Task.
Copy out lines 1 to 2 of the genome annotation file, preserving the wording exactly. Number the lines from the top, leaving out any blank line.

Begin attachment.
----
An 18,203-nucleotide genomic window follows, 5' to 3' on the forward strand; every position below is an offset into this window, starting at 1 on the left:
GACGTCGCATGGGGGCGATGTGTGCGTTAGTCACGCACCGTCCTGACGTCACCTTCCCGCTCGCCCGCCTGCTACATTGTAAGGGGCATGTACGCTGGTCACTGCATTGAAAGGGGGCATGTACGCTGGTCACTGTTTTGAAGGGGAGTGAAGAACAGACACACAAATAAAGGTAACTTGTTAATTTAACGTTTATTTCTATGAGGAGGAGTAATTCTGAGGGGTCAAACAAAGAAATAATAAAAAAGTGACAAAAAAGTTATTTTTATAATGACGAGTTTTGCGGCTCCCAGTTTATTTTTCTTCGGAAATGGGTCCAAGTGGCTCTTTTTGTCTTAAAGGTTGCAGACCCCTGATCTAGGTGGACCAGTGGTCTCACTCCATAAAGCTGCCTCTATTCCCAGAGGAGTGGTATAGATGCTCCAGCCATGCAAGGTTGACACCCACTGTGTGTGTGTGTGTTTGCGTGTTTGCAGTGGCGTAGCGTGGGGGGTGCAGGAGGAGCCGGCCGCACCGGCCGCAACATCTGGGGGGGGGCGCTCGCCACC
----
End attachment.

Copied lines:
An 18,203-nucleotide genomic window follows, 5' to 3' on the forward strand; every position below is an offset into this window, starting at 1 on the left:
GACGTCGCATGGGGGCGATGTGTGCGTTAGTCACGCACCGTCCTGACGTCACCTTCCCGCTCGCCCGCCTGCTACATTGTAAGGGGCATGTACGCTGGTCACTGCATTGAAAGGGGGCATGTACGCTGGTCACTGTTTTGAAGGGGAGTGAAGAACAGACACACAAATAAAGGTAACTTGTTAATTTAACGTTTATTTCTATGAGGAGGAGTAATTCTGAGGGGTCAAACAAAGAAATAATAAAAAAGTGACAAAAAAGTTATTTTTATAATGACGAGTTTTGCGGCTCCCAGTTTATTTTTCTTCGGAAATGGGTCCAAGTGGCTCTTTTTGTCTTAAAGGTTGCAGACCCCTGATCTAGGTGGACCAGTGGTCTCACTCCATAAAGCTGCCTCTATTCCCAGAGGAGTGGTATAGATGCTCCAGCCATGCAAGGTTGACACCCACTGTGTGTGTGTGTGTTTGCGTGTTTGCAGTGGCGTAGCGTGGGGGGTGCAGGAGGAGCCGGCCGCACCGGCCGCAACATCTGGGGGGGGGCGCTCGCCACC